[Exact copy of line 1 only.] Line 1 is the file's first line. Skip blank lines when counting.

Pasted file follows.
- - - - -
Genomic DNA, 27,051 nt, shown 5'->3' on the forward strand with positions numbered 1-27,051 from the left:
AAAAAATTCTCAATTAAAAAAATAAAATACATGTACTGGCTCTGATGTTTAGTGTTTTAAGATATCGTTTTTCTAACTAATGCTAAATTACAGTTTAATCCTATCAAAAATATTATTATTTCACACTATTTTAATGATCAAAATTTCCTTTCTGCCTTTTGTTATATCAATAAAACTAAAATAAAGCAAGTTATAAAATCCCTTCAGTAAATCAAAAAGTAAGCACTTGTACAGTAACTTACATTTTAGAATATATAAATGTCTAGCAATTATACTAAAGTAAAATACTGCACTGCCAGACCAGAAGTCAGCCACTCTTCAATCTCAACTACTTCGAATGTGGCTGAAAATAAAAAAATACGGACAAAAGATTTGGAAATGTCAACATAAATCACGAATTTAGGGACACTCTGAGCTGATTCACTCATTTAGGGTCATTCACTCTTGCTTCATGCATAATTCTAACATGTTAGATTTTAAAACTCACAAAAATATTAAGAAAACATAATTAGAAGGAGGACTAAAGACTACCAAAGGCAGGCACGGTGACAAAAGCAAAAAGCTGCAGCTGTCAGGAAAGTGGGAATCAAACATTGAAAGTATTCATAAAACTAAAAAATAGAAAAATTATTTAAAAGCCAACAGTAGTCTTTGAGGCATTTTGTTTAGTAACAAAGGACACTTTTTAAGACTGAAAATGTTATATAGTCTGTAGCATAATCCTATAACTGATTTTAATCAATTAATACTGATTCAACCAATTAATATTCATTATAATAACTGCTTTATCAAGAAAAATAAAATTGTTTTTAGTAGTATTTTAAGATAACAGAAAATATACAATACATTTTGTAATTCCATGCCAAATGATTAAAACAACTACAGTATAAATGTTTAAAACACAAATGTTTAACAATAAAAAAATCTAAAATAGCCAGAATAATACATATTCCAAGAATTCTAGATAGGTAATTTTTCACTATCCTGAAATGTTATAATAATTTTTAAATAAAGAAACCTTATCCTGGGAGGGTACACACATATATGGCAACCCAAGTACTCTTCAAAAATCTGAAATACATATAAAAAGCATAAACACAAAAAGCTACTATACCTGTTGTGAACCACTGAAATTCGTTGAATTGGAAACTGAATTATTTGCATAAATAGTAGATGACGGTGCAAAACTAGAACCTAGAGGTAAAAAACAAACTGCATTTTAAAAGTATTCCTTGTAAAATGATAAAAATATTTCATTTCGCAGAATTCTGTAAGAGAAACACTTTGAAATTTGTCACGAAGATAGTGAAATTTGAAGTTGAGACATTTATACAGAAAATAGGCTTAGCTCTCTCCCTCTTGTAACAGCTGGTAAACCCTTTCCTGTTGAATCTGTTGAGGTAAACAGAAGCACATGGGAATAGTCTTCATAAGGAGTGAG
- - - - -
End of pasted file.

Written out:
Genomic DNA, 27,051 nt, shown 5'->3' on the forward strand with positions numbered 1-27,051 from the left: